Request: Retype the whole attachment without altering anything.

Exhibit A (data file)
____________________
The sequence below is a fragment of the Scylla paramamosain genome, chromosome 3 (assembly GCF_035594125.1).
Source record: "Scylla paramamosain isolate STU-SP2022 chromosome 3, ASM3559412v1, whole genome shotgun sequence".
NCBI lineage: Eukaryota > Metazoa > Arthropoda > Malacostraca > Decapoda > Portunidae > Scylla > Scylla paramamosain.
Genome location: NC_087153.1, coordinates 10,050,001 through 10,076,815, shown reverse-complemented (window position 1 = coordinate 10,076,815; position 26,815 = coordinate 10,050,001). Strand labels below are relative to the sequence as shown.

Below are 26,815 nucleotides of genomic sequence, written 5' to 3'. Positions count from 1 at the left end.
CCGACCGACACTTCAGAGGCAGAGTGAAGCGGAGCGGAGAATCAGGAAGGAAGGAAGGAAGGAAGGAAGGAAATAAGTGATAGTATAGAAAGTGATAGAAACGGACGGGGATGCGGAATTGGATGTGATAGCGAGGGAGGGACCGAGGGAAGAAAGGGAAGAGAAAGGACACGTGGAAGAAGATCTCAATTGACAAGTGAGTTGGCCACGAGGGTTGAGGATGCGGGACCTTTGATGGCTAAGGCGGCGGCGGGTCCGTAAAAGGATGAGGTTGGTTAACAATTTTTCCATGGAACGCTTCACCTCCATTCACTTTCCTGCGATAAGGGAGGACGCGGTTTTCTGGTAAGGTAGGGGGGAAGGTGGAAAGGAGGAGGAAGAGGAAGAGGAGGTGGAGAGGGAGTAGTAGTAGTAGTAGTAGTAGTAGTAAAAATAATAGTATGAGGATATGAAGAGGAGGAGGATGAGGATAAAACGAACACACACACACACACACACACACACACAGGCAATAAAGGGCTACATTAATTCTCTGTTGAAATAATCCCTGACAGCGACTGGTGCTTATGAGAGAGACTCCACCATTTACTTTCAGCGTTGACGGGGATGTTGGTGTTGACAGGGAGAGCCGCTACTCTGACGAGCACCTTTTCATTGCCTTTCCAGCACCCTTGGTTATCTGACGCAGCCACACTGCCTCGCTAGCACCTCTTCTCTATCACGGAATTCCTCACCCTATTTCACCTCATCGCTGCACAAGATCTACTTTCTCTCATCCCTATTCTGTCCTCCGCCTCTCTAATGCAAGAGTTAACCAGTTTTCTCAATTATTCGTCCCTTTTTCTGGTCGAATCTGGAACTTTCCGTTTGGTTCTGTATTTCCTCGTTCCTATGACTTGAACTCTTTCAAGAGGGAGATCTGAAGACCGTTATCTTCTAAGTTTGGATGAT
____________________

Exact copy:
The sequence below is a fragment of the Scylla paramamosain genome, chromosome 3 (assembly GCF_035594125.1).
Source record: "Scylla paramamosain isolate STU-SP2022 chromosome 3, ASM3559412v1, whole genome shotgun sequence".
NCBI lineage: Eukaryota > Metazoa > Arthropoda > Malacostraca > Decapoda > Portunidae > Scylla > Scylla paramamosain.
Genome location: NC_087153.1, coordinates 10,050,001 through 10,076,815, shown reverse-complemented (window position 1 = coordinate 10,076,815; position 26,815 = coordinate 10,050,001). Strand labels below are relative to the sequence as shown.

Below are 26,815 nucleotides of genomic sequence, written 5' to 3'. Positions count from 1 at the left end.
CCGACCGACACTTCAGAGGCAGAGTGAAGCGGAGCGGAGAATCAGGAAGGAAGGAAGGAAGGAAGGAAGGAAATAAGTGATAGTATAGAAAGTGATAGAAACGGACGGGGATGCGGAATTGGATGTGATAGCGAGGGAGGGACCGAGGGAAGAAAGGGAAGAGAAAGGACACGTGGAAGAAGATCTCAATTGACAAGTGAGTTGGCCACGAGGGTTGAGGATGCGGGACCTTTGATGGCTAAGGCGGCGGCGGGTCCGTAAAAGGATGAGGTTGGTTAACAATTTTTCCATGGAACGCTTCACCTCCATTCACTTTCCTGCGATAAGGGAGGACGCGGTTTTCTGGTAAGGTAGGGGGGAAGGTGGAAAGGAGGAGGAAGAGGAAGAGGAGGTGGAGAGGGAGTAGTAGTAGTAGTAGTAGTAGTAGTAAAAATAATAGTATGAGGATATGAAGAGGAGGAGGATGAGGATAAAACGAACACACACACACACACACACACACACACAGGCAATAAAGGGCTACATTAATTCTCTGTTGAAATAATCCCTGACAGCGACTGGTGCTTATGAGAGAGACTCCACCATTTACTTTCAGCGTTGACGGGGATGTTGGTGTTGACAGGGAGAGCCGCTACTCTGACGAGCACCTTTTCATTGCCTTTCCAGCACCCTTGGTTATCTGACGCAGCCACACTGCCTCGCTAGCACCTCTTCTCTATCACGGAATTCCTCACCCTATTTCACCTCATCGCTGCACAAGATCTACTTTCTCTCATCCCTATTCTGTCCTCCGCCTCTCTAATGCAAGAGTTAACCAGTTTTCTCAATTATTCGTCCCTTTTTCTGGTCGAATCTGGAACTTTCCGTTTGGTTCTGTATTTCCTCGTTCCTATGACTTGAACTCTTTCAAGAGGGAGATCTGAAGACCGTTATCTTCTAAGTTTGGATGAT